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Telephone taps are de rigueur. The issue is about the kind of information being tapped, writes Vir Sanghvi.

india Updated: Jan 12, 2006 02:26 IST

Because so few educated Indians take Amar Singh seriously, there is a tendency to laugh off his allegations about telephone-tapping. And certainly, Amar Singh and his nominal boss, Mulayam Singh Yadav, have not helped matters much
by turning their protests into a tamasha. Mulayam accused Sonia Gandhi of running an ‘Italian-style Mafia’ operation and then Amar Singh sought justice-by-press conference, missing no opportunity to appear on TV.

But however comical we may find Amar Singh’s protests, the issues he raises are serious and deserve to be treated with careful consideration.

Amar Singh says that governments tap the phones of politicians — and I believe he is right. All Indian governments — whether at the Centre or in the states — routinely tap telephones. It isn’t just politicians who are the victims: journalists’ phones are also tapped.

Nor is this a new phenomenon.

In 1950, Rafi Ahmed Kidwai accused Home Minister Sardar Patel of tapping his phone. During the Congress split of 1969, members of the Congress(O) complained that Indira Gandhi was tapping their phones. During the Rajiv Gandhi era, we have it on the authority of a former IB official that not only were President Zail Singh’s phones tapped but that Rashtrapati Bhawan was also bugged.

A change of government made no difference. Chandra Shekhar accused Prime Minister V.P. Singh of tapping his phones. When Chandra Shekhar took over, his colleagues then sent policemen to keep a watch on Rajiv Gandhi at 10 Janpath and Rajiv’s phones were probably being monitored. During the BJP government, I was told that many journalists’ lines were under routine surveillance and the Congress believes that the Home Ministry kept Sonia Gandhi’s phone on the watch-list.

Nor are matters very different in the states. There was a famous telephone tapping scandal in Karnataka when R.K. Hegde was chief minister. In Tamil Nadu, we have the testimony of retired officials who say that the ADMK tapped phones of politicians.

So, take away all the Sonia-bashing and self-pitying press conferences and there’s still no doubt that Amar Singh has raised a valid point.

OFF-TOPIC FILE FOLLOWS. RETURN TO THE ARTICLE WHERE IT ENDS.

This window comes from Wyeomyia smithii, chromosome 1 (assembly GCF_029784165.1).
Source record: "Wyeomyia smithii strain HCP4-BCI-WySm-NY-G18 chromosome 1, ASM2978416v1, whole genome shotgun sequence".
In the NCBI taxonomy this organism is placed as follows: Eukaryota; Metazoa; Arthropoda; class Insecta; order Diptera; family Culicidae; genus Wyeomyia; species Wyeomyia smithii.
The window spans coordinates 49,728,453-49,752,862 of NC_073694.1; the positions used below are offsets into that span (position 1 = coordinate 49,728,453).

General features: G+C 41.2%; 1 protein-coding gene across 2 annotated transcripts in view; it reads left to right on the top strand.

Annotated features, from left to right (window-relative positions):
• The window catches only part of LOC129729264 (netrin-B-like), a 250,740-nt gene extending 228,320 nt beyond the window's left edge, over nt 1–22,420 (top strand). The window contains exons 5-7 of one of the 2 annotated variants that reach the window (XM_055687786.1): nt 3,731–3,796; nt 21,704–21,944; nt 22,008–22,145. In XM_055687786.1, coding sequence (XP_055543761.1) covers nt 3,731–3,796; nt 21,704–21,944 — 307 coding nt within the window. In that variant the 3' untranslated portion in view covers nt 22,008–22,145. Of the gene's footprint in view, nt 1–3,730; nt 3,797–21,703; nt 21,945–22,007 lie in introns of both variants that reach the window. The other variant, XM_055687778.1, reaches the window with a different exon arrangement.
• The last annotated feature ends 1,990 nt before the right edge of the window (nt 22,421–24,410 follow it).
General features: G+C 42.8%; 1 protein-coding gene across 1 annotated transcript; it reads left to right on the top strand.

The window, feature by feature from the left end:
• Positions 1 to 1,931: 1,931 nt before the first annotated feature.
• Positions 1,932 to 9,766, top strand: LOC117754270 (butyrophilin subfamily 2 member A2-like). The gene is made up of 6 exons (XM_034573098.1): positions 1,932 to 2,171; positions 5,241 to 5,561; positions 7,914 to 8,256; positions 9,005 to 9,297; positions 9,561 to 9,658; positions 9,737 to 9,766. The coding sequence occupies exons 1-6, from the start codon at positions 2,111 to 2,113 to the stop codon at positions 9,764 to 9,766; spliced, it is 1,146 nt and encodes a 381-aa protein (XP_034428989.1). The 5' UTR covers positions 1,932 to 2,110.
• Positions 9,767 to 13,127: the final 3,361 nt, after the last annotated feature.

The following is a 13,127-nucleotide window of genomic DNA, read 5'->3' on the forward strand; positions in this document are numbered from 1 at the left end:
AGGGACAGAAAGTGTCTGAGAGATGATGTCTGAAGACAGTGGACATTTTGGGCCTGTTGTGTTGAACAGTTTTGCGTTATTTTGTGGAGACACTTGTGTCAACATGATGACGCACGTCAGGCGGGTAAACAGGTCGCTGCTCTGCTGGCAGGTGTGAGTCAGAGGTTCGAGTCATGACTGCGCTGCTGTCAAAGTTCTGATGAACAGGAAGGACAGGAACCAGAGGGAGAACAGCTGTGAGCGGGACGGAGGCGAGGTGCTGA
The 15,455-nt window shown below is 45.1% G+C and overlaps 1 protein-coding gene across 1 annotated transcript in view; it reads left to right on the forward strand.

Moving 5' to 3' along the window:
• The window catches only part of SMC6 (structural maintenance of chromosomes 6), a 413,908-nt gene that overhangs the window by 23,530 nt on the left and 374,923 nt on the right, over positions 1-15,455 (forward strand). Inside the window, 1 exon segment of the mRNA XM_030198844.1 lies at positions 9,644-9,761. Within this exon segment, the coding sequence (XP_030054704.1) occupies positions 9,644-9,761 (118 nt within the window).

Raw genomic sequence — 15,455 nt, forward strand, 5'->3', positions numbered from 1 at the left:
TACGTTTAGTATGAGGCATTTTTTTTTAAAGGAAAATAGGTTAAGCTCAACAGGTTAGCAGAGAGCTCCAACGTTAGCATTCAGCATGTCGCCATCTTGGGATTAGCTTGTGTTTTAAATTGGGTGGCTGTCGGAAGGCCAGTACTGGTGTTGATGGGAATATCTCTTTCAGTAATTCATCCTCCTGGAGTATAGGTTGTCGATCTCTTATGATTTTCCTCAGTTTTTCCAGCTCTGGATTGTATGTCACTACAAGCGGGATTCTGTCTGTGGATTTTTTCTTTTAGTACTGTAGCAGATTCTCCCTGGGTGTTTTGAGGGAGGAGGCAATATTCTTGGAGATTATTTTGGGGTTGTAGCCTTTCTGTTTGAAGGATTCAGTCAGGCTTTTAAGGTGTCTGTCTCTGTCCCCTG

There are, however, two problems with any political objections to phone-tapping. The first is that everybody does it — you can’t blame any one party in isolation. It is all very well for Venkaiah Naidu to get self-righteous and complain that L.K. Advani’s phone was tapped. But politicians only moan and groan about phone-tapping when they are out of office. When they are in power, they are all quite happy to read the transcripts.

The second is that politicians don’t always get their own hands dirty. Rare is the prime minister who will instruct an official to tap a politician’s phone. What usually happens is this: the Director of the Intelligence Bureau (DIB), in an effort to ingratiate himself with his political masters, will offer them information about their rivals. The prime minister will not ask how this information was obtained (and if he’s not very bright, he might even believe it, despite IB’s record for passing off bazaar gossip as hard intelligence), and the DIB will not tell him. But because prime ministers like to have access to this kind of information, the IB will cheerfully tap phones to procure it.

It is easy to get moralistic about this. But the telephone tapping issue is not really about privacy — I don’t think you can compare it to somebody taking a picture of Kareena Kapoor kissing Shahid Kapoor at a restaurant. Nor is it about the principle of tapping either. All societies — democratic or otherwise — use telephone taps to obtain information.

Usually, the taps relate to national security. In the US, the NSA, which handles tapping, has a budget vastly in excess of the GDP of many small nations. In Britain, the GCHQ tapping station is at the core of the intelligence set-up. In India, hundreds of crores have been spent to set up our own NSA-type agency to monitor phone calls. All of this has widespread public support.

Nor do we protest when the police tap phones. The Bombay police’s fight against the underworld relies on extensive use of phone taps. The UP police, who pioneered the bugging of cell-phones, used technology to fight the state’s mafia (captured in last year’s Hindi film Sehr). The Delhi police busted a cocaine ring four years ago by tapping the dealer’s phone.